Just days after the high court’s verdict on Khan al-Ahmar’s demolition, Israel announced the building of 92 new housing units for the nearby Kfar Adumim settlement, so close to the village it would almost render it, should it remain, a no-go area.
The land of the village, meanwhile, is also next to an area slated for development under the E1 master plan. That plan aims to create an unbroken developed area connecting East Jerusalem with Ma’ale Adumim, the largest Israeli settlement, effectively cutting off Jerusalem from the rest of the West Bank for Palestinians.
Israel would in effect be expanding its illegal annexation of East Jerusalem to territory further inside the West Bank, making it easier to connect Jerusalem to the Jordan Valley through a corridor of illegal settlements that would divide the West Bank into northern and southern parts.
Struggling for education
Due to the village’s illegal status in Israeli law, the Bedouins have been deprived health care, education and municipal services even as neighboring settlements have flourished, provided with luxurious infrastructure and using extensive amounts of water.
Ma’ale Adumim, for instance, houses “several malls, intra-city transportation, and extensive library, health services, an art museum, sports and recreational facilities, a lake, a music conservatory, parks and more.”
But villagers have fought to improve their lot. With the financial support of an Italian non-governmental organization, Vento Di Terra, they built an elementary school that serves 170 children from the village and four nearby Bedouin communities, some having to travel 15 to 22 kilometers to get an education.
That, however, did not go down well with the neighbors. Since it was finished in 2009, settlers from the nearby colonies have petitioned the state to demolish the school.
Nour is convinced that the Israelis don’t want her community’s children to learn. “We started to read, get smarter,” she told The Electronic Intifada. “That’s why they are demolishing the school. They want Arabs to be ignorant.”
The Israeli high court has asked the state to provide an alternative location for the Bedouins to live. But human rights groups have warned that forcibly relocating residents of occupied territory constitutes a war crime under international humanitarian law.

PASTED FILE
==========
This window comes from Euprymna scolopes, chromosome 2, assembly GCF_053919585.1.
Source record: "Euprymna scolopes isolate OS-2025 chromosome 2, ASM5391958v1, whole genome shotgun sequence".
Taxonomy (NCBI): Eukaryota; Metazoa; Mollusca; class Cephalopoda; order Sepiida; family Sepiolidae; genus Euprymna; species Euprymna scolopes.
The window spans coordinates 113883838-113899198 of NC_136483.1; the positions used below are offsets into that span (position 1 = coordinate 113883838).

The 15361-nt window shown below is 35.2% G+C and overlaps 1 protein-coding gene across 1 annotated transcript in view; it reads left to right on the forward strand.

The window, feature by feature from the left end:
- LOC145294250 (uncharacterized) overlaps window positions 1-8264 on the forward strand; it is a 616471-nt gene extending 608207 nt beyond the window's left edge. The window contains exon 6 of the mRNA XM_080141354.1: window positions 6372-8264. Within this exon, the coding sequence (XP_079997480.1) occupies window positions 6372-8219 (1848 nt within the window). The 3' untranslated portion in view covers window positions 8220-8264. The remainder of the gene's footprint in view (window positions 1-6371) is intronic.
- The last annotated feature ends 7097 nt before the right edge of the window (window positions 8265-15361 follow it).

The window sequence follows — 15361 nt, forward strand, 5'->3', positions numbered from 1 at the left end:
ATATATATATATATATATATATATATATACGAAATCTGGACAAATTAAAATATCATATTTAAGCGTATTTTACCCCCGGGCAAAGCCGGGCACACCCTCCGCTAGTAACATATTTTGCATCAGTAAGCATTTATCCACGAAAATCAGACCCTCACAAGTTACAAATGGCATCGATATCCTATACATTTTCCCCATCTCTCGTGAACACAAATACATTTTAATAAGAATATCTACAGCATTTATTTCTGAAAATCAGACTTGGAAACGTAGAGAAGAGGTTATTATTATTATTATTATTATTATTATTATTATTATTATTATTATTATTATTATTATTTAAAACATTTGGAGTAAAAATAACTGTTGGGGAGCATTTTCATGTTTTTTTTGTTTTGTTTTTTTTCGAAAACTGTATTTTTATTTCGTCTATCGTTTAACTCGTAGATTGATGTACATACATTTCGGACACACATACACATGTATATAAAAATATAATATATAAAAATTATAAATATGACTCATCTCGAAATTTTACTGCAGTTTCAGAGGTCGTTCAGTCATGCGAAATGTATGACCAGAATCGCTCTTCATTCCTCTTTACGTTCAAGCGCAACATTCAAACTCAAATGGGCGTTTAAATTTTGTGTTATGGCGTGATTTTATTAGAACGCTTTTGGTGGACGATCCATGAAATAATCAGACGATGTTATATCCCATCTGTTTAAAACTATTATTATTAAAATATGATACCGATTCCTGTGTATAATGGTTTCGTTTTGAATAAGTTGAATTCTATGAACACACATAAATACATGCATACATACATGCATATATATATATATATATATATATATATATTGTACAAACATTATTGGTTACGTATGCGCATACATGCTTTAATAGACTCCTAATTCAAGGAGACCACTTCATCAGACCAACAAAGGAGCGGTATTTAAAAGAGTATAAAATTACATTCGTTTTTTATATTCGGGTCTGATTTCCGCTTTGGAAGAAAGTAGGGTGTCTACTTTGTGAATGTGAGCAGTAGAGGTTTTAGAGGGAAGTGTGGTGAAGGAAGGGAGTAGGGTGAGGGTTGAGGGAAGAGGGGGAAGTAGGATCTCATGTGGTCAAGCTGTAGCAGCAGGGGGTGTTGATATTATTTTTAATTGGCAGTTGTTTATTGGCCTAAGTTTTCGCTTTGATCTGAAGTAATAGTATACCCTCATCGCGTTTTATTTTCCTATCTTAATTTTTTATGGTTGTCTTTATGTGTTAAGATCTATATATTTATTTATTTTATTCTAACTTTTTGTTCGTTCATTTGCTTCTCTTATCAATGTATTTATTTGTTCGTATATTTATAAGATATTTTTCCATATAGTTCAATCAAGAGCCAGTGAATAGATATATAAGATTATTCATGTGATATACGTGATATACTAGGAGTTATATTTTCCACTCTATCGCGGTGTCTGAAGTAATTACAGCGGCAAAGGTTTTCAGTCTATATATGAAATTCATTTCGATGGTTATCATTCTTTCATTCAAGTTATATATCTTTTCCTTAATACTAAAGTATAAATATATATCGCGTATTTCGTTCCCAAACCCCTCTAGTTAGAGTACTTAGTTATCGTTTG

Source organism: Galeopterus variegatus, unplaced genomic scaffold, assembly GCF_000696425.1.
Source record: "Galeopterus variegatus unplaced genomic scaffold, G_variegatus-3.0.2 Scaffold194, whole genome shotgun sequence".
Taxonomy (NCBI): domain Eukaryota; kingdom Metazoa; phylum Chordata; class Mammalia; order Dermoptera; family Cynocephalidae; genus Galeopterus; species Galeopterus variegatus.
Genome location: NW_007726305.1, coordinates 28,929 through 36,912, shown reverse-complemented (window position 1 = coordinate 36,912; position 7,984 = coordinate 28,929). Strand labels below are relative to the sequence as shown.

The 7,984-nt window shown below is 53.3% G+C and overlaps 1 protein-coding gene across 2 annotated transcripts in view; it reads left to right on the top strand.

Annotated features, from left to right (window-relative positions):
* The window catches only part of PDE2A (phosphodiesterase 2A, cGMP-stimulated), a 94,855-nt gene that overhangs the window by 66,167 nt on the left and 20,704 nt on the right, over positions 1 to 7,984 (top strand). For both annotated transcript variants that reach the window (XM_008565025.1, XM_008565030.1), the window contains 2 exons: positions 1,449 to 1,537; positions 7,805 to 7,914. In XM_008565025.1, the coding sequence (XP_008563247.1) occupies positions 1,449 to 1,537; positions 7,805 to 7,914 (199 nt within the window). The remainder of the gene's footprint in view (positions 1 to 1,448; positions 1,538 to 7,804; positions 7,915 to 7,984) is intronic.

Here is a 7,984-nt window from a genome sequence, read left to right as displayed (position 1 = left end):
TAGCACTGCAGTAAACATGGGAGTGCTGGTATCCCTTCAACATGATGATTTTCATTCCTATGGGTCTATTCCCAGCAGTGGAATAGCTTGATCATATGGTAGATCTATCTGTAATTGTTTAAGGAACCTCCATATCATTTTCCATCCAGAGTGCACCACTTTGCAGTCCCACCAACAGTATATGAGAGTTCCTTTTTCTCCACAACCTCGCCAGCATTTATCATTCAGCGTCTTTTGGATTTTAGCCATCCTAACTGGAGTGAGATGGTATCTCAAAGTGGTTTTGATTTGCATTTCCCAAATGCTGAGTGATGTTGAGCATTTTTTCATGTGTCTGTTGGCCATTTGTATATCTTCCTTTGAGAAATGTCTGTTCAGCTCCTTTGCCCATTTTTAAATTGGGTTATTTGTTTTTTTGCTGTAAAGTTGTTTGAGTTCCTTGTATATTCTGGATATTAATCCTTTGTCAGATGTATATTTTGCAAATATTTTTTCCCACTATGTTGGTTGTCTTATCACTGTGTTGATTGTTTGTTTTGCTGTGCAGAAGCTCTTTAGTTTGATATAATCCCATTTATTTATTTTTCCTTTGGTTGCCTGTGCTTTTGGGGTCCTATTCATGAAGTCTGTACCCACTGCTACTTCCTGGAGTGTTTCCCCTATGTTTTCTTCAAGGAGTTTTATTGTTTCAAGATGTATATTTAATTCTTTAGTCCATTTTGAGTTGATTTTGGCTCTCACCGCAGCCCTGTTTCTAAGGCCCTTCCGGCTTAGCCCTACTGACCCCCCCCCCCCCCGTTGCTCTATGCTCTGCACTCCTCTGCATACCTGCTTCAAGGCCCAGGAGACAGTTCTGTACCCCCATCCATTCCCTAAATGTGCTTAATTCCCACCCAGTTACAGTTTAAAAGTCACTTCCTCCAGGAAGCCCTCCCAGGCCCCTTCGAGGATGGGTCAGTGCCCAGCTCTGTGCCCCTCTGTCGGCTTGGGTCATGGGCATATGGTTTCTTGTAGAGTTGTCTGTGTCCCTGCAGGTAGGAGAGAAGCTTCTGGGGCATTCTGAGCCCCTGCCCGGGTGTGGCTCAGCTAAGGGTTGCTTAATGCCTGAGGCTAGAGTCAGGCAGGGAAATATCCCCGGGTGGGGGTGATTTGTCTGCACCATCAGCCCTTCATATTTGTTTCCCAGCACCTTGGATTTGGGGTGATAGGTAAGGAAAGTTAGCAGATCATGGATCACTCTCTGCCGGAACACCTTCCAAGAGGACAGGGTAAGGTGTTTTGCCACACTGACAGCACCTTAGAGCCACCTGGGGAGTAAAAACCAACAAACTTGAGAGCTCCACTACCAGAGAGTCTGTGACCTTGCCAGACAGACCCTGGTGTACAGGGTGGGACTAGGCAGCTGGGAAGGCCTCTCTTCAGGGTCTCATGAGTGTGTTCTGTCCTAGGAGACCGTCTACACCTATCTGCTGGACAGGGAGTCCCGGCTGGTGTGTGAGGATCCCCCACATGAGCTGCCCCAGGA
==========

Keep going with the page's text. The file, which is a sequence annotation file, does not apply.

The alternate location, known as Jabal West, is wedged between the Palestinian town of al-Eizariya and the former Jerusalem municipal garbage dump near Abu Dis.
Ahmad, 45, said nobody wants to move to this new location, not just because it is being forced upon them, but because it constitutes an unhealthy living environment.
“There is ground water under the garbage dump, the filth seeps into it. Nobody can live there.”
“I only know we would have no space there,” Nour said. “And we would not be able to keep our sheep.”
The Bedouins would have to give up their pastoral lifestyle to adjust to an urban environment.
Nour remains confident they will find a way to stay. The Israeli authorities demolished her house two years ago, she said, and she and her family were forced to sleep under a tree.
“Then we rebuilt our homes,” she said.
“We want a place of our own,” Sara said, dismissing Israel’s plans. “Concrete houses, to be able to travel wherever we want. We will not go to the garbage dump.”
“Even if they demolish our homes, we will stay here.”
“We were there before them. We are not harming anyone. If they have a problem with us, they should leave.”
Annelies Keuleers is a Belgian journalist based in Jerusalem.